Did a toilet spring a leak? Did a window break when a neighborhood kid threw a wild fastball? Was it time to freshen-up the peeling paint this year? If so, there’s good news: you can probably claim these repairs as a deduction on your taxes.

Nolo notes in their article that “The cost of repairs to rental property (provided the repairs are ordinary, necessary, and reasonable in amount) are fully deductible in the year in which they are incurred.” So, for any ordinary repair job that crops up during the year (and minor repairs are a constant necessity), there is a chance to recoup some of that in your taxes.

However, it is important to note that these deductions are for repairs, not improvements. If the repair could be considered an upgrade, that may affect your ability to claim it as a tax deduction. As noted by the IRS.gov website, “You may not deduct the cost of improvements. A rental property is improved only if the amounts paid are for a betterment or restoration or adaptation to a new or different use.” You may want to review your repairs with a tax attorney to discuss whether they count as repairs or improvements—especially if the repairs included an upgrade like replacing a broken single-pane glass window with an energy-efficient double-paned window.

Money spent on improvements is covered under depreciation instead of a straight tax deduction.

4: Tax Deductions for Hiring Contractors and Employees

Expenses related to employee pay can be deducted from a property management business’ taxes at the end of the year—as can retirement plan contributions made by the company (such as a matched 401k). As noted on the IRS.gov business deductions page cited earlier, “You can generally deduct the pay you give your employees for the services they perform for your business.”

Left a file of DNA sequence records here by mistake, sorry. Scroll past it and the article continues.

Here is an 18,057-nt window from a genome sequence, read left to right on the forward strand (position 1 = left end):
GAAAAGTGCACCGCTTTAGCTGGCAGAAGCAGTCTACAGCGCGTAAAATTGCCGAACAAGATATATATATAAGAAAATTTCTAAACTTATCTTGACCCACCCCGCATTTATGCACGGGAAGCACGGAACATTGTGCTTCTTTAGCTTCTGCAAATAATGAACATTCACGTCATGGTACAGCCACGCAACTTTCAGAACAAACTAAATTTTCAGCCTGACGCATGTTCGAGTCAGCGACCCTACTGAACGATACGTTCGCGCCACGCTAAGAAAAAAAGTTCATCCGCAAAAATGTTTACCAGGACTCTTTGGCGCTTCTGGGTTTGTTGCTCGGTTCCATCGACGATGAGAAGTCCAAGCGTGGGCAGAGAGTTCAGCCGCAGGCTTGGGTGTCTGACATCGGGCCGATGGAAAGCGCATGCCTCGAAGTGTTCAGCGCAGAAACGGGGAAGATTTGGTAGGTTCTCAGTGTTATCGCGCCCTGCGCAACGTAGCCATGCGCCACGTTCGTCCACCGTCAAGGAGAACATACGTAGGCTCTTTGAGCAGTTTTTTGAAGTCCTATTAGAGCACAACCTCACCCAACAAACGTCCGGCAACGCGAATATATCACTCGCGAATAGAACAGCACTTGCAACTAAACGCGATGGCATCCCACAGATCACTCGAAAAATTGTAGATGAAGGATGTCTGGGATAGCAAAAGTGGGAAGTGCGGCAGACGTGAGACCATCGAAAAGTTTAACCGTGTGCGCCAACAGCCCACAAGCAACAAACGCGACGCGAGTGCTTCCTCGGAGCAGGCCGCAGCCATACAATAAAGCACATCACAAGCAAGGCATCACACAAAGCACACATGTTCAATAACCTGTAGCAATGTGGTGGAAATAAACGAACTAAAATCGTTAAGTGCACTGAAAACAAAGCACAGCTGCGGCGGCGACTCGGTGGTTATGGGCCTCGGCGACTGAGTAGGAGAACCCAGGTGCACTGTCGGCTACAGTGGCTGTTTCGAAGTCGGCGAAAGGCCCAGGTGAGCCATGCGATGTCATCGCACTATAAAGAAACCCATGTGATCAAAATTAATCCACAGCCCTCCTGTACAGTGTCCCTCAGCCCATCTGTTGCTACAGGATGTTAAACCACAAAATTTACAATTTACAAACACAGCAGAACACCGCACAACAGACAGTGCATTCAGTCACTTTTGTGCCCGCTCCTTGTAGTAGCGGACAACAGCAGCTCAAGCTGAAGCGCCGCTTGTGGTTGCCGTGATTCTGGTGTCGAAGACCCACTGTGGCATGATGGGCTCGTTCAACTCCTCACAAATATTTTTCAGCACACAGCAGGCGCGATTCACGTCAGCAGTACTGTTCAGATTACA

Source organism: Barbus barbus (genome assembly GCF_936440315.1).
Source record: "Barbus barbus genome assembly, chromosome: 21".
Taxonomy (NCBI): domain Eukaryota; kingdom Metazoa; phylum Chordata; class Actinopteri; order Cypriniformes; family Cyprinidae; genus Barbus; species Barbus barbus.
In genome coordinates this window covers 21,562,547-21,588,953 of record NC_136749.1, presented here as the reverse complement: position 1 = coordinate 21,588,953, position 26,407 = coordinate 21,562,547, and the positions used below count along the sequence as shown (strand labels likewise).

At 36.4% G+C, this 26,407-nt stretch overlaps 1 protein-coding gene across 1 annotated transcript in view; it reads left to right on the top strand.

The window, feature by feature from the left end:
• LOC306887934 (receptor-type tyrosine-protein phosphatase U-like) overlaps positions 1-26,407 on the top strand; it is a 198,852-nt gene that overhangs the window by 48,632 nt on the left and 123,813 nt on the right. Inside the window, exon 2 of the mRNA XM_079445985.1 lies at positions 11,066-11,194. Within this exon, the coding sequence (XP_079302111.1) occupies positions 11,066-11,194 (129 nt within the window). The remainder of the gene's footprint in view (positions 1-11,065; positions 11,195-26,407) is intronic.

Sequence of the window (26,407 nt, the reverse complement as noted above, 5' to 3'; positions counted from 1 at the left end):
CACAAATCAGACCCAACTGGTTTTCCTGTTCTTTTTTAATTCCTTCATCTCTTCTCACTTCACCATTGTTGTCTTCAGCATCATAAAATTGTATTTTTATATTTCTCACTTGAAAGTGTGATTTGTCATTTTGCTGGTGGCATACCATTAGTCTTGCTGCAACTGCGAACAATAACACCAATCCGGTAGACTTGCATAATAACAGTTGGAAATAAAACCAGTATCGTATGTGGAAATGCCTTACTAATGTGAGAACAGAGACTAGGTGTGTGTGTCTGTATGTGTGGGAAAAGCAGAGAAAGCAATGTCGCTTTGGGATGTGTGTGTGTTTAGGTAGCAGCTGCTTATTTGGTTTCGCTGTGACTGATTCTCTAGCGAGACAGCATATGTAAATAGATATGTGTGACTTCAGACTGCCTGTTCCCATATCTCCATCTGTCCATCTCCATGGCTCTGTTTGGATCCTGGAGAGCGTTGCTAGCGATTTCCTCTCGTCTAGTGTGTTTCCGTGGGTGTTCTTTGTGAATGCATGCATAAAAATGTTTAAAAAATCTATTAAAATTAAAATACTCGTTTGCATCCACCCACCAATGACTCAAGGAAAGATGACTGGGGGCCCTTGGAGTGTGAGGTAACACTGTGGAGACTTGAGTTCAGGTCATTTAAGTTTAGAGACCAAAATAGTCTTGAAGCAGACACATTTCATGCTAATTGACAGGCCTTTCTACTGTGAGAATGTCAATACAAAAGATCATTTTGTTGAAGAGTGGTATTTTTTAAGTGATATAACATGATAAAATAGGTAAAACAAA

However, it isn’t only your internal employees that you can deduct on your taxes. If you hire an independent contractor (IC) to perform work related to your rental property management business, such as renovations, you can deduct their pay from your taxes as well. It is important to remember that, as Nolo states in their article on deducting independent contractor salaries, if you pay an independent contractor more than $600 during the year for services related to your rental property management, “You need to obtain an unincorporated IC’s taxpayer ID number and file a 1099 form with the IRS.” When determining whether you’ve hit the $600 threshold, you should include the cost you were charged for any parts and materials the independent contractor used to complete their services.

5: Tax Deductions for Insurance Costs

Insurance is an integral, and often costly, part of running a rental property management company. There are many forms of insurance that a rental property manager might need, including:

  • Business personal property insurance (fire, theft, flood, etc.).
  • General liability insurance.
  • Workers’ Compensation insurance.
  • Professional liability insurance.
  • Employee health insurance.

Basically, property management companies need to have multiple forms of insurance to cover themselves, their properties, their customers, and their employees. Thankfully, insurance is considered a necessary business expense by the IRS, so it makes the rental property tax deductions checklist.

These are just a few of the rental property tax deductions for which your business might be eligible. As a reminder, if you haven’t already, consult a professional tax attorney in your area for more advice regarding the claiming of tax deductions.